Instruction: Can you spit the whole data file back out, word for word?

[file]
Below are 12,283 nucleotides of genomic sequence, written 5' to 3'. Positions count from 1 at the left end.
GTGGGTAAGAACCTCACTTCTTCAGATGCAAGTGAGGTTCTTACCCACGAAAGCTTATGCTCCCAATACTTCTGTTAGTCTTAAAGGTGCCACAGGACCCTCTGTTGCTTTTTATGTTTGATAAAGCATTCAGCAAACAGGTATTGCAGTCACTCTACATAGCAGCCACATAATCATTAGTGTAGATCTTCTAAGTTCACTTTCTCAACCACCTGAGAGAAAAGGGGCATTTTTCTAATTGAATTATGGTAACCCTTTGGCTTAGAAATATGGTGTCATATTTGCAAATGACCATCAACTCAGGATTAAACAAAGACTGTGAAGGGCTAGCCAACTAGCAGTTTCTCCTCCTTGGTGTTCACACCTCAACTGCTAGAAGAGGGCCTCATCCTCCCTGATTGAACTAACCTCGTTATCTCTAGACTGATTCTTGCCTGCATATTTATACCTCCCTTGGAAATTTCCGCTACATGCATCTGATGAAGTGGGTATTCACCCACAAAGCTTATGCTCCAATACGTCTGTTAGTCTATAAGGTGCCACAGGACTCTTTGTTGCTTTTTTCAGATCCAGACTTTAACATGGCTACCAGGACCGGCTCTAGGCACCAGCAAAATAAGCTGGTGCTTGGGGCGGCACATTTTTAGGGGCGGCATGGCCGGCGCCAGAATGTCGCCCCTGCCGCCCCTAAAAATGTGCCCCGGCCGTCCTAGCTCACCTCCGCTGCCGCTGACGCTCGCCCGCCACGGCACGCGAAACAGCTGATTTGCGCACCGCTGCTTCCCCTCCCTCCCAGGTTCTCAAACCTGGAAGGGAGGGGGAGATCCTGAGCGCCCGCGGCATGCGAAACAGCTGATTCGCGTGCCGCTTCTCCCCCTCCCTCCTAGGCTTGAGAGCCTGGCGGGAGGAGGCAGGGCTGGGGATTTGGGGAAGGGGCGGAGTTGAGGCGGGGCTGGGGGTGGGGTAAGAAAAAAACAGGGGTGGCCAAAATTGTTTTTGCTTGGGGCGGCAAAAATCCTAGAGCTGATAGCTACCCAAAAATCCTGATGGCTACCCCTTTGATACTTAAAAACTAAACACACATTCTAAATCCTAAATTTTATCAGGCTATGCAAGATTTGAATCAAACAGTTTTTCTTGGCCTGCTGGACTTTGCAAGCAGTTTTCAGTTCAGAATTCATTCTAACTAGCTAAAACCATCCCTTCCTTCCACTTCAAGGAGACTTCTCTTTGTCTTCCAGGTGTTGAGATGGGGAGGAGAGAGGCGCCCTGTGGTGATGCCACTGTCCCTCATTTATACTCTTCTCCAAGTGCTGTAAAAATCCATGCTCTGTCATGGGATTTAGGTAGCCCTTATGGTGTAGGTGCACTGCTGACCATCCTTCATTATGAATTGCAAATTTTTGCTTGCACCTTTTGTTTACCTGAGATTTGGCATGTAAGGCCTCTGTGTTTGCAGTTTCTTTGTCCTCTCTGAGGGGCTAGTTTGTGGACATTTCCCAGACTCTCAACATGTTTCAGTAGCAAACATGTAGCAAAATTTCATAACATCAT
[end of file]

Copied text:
Below are 12,283 nucleotides of genomic sequence, written 5' to 3'. Positions count from 1 at the left end.
GTGGGTAAGAACCTCACTTCTTCAGATGCAAGTGAGGTTCTTACCCACGAAAGCTTATGCTCCCAATACTTCTGTTAGTCTTAAAGGTGCCACAGGACCCTCTGTTGCTTTTTATGTTTGATAAAGCATTCAGCAAACAGGTATTGCAGTCACTCTACATAGCAGCCACATAATCATTAGTGTAGATCTTCTAAGTTCACTTTCTCAACCACCTGAGAGAAAAGGGGCATTTTTCTAATTGAATTATGGTAACCCTTTGGCTTAGAAATATGGTGTCATATTTGCAAATGACCATCAACTCAGGATTAAACAAAGACTGTGAAGGGCTAGCCAACTAGCAGTTTCTCCTCCTTGGTGTTCACACCTCAACTGCTAGAAGAGGGCCTCATCCTCCCTGATTGAACTAACCTCGTTATCTCTAGACTGATTCTTGCCTGCATATTTATACCTCCCTTGGAAATTTCCGCTACATGCATCTGATGAAGTGGGTATTCACCCACAAAGCTTATGCTCCAATACGTCTGTTAGTCTATAAGGTGCCACAGGACTCTTTGTTGCTTTTTTCAGATCCAGACTTTAACATGGCTACCAGGACCGGCTCTAGGCACCAGCAAAATAAGCTGGTGCTTGGGGCGGCACATTTTTAGGGGCGGCATGGCCGGCGCCAGAATGTCGCCCCTGCCGCCCCTAAAAATGTGCCCCGGCCGTCCTAGCTCACCTCCGCTGCCGCTGACGCTCGCCCGCCACGGCACGCGAAACAGCTGATTTGCGCACCGCTGCTTCCCCTCCCTCCCAGGTTCTCAAACCTGGAAGGGAGGGGGAGATCCTGAGCGCCCGCGGCATGCGAAACAGCTGATTCGCGTGCCGCTTCTCCCCCTCCCTCCTAGGCTTGAGAGCCTGGCGGGAGGAGGCAGGGCTGGGGATTTGGGGAAGGGGCGGAGTTGAGGCGGGGCTGGGGGTGGGGTAAGAAAAAAACAGGGGTGGCCAAAATTGTTTTTGCTTGGGGCGGCAAAAATCCTAGAGCTGATAGCTACCCAAAAATCCTGATGGCTACCCCTTTGATACTTAAAAACTAAACACACATTCTAAATCCTAAATTTTATCAGGCTATGCAAGATTTGAATCAAACAGTTTTTCTTGGCCTGCTGGACTTTGCAAGCAGTTTTCAGTTCAGAATTCATTCTAACTAGCTAAAACCATCCCTTCCTTCCACTTCAAGGAGACTTCTCTTTGTCTTCCAGGTGTTGAGATGGGGAGGAGAGAGGCGCCCTGTGGTGATGCCACTGTCCCTCATTTATACTCTTCTCCAAGTGCTGTAAAAATCCATGCTCTGTCATGGGATTTAGGTAGCCCTTATGGTGTAGGTGCACTGCTGACCATCCTTCATTATGAATTGCAAATTTTTGCTTGCACCTTTTGTTTACCTGAGATTTGGCATGTAAGGCCTCTGTGTTTGCAGTTTCTTTGTCCTCTCTGAGGGGCTAGTTTGTGGACATTTCCCAGACTCTCAACATGTTTCAGTAGCAAACATGTAGCAAAATTTCATAACATCAT